The notion of the Renaissance as a ‘secular age’

El Descendimiento, by Rogier van der Weyden, from Prado

El Descendimiento, by Rogier van der Weyden, from Prado : Wiki Commons

The ground-breaking interdisciplinary project ‘Domestic Devotions: The Place of Piety in the Italian Renaissance Home’ will aim to demonstrate that religion played a key role in attending to the needs of the laity, and explore the period 1400-1600 as an age of spiritual – not just cultural and artistic – revitalization.

The project is one of only two projects from the Humanities and Social Sciences to be awarded ERC ‘Synergy’ funding, and the only project to be led by an exclusively female team. The competition for ERC funding attracted more than 700 applications, only 1.5% of which were retained for funding.

By bringing together the study of books, buildings, objects, spaces, images and archives, the researchers aim to show how religion functioned behind the doors of the Renaissance home.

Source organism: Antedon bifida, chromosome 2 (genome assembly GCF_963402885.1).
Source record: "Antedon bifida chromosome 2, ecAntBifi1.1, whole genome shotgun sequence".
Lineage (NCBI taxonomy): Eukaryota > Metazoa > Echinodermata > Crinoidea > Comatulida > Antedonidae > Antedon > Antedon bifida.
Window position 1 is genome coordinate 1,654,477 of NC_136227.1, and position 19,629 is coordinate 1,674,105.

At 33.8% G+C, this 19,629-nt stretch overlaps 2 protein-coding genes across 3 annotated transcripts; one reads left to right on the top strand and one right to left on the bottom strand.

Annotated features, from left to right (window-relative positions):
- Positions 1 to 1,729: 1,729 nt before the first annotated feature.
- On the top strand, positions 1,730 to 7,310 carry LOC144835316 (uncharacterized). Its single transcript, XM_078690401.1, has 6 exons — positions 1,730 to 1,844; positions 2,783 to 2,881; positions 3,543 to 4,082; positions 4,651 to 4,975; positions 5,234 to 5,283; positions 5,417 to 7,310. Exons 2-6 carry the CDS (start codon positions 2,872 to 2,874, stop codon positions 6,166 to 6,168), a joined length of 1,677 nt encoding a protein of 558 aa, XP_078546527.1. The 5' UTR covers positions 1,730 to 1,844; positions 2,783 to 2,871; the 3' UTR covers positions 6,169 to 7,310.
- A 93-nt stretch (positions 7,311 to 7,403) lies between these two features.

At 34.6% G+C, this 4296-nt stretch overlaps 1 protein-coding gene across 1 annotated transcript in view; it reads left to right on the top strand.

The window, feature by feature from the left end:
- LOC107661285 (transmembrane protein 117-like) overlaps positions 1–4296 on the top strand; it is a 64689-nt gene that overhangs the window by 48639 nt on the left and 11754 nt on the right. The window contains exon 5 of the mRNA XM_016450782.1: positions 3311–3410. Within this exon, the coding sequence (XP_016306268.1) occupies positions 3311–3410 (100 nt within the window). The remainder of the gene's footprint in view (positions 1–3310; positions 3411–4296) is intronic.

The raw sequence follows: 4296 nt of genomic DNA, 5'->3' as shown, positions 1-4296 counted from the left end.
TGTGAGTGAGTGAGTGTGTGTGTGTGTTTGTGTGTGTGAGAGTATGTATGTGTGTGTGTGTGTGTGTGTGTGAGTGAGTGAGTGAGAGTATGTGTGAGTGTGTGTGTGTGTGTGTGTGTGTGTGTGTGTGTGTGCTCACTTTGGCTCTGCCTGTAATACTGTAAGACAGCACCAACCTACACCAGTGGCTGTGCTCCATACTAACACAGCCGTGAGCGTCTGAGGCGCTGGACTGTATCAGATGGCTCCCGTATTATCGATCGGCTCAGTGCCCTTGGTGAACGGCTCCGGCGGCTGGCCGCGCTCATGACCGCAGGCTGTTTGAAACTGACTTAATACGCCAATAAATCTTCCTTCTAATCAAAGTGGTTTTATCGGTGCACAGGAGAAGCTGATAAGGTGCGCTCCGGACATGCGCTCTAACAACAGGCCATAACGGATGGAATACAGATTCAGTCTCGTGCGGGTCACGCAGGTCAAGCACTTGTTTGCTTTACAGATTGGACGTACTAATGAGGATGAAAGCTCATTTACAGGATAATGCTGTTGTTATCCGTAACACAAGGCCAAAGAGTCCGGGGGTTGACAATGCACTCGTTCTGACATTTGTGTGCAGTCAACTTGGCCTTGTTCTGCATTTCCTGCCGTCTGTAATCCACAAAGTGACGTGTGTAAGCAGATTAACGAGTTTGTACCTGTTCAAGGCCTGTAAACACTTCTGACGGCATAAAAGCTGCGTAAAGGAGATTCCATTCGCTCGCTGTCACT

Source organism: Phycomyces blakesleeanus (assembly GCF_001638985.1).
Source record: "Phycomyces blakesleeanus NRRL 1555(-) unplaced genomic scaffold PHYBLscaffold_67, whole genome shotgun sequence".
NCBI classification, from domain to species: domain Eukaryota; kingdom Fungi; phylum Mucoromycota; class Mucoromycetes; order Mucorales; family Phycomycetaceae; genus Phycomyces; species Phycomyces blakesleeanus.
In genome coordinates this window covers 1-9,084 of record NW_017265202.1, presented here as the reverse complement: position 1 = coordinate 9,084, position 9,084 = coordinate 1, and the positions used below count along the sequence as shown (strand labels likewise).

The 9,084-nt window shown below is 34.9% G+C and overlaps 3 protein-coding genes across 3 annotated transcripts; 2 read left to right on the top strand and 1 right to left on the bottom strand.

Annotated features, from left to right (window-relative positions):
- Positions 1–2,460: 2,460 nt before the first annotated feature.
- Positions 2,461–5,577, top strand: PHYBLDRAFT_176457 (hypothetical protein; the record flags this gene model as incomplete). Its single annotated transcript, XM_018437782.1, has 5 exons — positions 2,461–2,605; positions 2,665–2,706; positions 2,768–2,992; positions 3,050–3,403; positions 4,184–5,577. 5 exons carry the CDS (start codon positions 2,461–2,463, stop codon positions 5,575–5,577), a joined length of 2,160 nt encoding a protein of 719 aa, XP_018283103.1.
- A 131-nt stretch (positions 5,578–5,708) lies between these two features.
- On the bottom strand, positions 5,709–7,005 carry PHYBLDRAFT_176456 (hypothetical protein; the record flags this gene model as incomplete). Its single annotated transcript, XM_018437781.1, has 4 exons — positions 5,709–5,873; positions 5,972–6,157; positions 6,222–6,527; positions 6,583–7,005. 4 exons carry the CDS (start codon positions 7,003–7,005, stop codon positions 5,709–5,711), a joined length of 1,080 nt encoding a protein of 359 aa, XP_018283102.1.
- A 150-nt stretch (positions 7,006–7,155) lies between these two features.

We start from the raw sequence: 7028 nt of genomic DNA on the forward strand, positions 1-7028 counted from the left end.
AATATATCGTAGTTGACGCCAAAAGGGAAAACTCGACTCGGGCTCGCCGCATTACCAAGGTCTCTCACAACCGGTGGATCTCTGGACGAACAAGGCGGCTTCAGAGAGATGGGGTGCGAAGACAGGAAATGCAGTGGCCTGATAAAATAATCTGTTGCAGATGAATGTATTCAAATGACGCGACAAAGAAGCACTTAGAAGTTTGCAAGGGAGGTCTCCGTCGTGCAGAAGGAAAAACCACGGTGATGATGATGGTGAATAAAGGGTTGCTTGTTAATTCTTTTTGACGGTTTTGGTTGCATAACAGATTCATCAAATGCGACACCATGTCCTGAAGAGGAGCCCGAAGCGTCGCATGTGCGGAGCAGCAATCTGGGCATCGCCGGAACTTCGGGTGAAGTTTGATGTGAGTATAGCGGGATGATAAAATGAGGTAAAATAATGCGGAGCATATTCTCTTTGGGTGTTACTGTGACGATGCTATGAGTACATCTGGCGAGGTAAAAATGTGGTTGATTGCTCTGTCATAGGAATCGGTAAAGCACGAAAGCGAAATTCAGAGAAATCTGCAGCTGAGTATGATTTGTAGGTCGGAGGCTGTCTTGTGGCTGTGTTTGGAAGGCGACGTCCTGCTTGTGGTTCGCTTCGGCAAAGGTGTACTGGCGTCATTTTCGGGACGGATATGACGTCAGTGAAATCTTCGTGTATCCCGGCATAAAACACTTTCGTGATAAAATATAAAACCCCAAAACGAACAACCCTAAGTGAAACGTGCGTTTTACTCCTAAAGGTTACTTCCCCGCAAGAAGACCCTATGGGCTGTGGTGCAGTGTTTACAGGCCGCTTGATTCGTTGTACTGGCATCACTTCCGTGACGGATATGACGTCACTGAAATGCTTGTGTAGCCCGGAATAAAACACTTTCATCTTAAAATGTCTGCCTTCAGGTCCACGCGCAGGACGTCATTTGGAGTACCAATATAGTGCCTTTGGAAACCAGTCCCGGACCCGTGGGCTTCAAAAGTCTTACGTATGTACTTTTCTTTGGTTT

Devotions, from routine prayers to extraordinary religious experiences such as miracles or exorcisms, frequently took place within the home and were specifically shaped to meet the everyday demands of domestic life.

The three Principal Investigators, Abigail Brundin (from the Faculty of Modern and Medieval Languages), Deborah Howard (Architecture and History of Art) and Mary Laven (History) offer a rare combination of expertise and experience across several disciplines.

The project moves beyond traditional research on the Renaissance in other ways. Firstly, it breaks away from the ‘golden triangle’ of Venice, Florence and Rome in order to investigate practices of piety in three highly significant yet under-explored zones: Naples and its environs; the Marche in central Italy; and the Venetian mainland. Secondly, it rejects the standard focus on Renaissance elites in order to develop an understanding of domestic devotion across a wide social spectrum.

Abigail Brundin said: “Our pooled knowledge and expertise are key to this project, which, in the way of arts and humanities research, gains its strength and vitality from the bringing together of people, and the opportunity to arrive at a 360-degree view of a research question that alone we could never achieve.”

Contributing Source : University of Cambridge

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